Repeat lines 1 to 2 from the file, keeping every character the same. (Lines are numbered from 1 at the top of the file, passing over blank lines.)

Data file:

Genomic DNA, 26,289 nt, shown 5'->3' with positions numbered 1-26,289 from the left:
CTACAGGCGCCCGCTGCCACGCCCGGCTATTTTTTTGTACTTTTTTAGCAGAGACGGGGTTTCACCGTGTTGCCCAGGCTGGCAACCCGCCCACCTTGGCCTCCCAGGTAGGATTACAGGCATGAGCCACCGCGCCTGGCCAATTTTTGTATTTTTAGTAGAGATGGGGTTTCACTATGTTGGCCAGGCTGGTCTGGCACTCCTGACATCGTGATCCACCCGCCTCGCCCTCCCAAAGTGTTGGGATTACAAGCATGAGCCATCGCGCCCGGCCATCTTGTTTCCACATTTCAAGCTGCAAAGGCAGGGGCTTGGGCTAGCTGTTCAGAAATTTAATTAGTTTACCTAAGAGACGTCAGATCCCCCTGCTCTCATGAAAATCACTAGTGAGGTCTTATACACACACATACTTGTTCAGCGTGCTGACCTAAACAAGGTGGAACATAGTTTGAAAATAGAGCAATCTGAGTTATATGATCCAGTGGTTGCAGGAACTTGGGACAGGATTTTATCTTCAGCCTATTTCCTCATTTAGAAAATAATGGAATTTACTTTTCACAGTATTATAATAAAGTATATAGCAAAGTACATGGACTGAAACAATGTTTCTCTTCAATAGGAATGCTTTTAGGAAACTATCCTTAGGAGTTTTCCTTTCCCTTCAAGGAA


Genomic DNA, 26,289 nt, shown 5'->3' with positions numbered 1-26,289 from the left:
CTACAGGCGCCCGCTGCCACGCCCGGCTATTTTTTTGTACTTTTTTAGCAGAGACGGGGTTTCACCGTGTTGCCCAGGCTGGCAACCCGCCCACCTTGGCCTCCCAGGTAGGATTACAGGCATGAGCCACCGCGCCTGGCCAATTTTTGTATTTTTAGTAGAGATGGGGTTTCACTATGTTGGCCAGGCTGGTCTGGCACTCCTGACATCGTGATCCACCCGCCTCGCCCTCCCAAAGTGTTGGGATTACAAGCATGAGCCATCGCGCCCGGCCATCTTGTTTCCACATTTCAAGCTGCAAAGGCAGGGGCTTGGGCTAGCTGTTCAGAAATTTAATTAGTTTACCTAAGAGACGTCAGATCCCCCTGCTCTCATGAAAATCACTAGTGAGGTCTTATACACACACATACTTGTTCAGCGTGCTGACCTAAACAAGGTGGAACATAGTTTGAAAATAGAGCAATCTGAGTTATATGATCCAGTGGTTGCAGGAACTTGGGACAGGATTTTATCTTCAGCCTATTTCCTCATTTAGAAAATAATGGAATTTACTTTTCACAGTATTATAATAAAGTATATAGCAAAGTACATGGACTGAAACAATGTTTCTCTTCAATAGGAATGCTTTTAGGAAACTATCCTTAGGAGTTTTCCTTTCCCTTCAAGGAA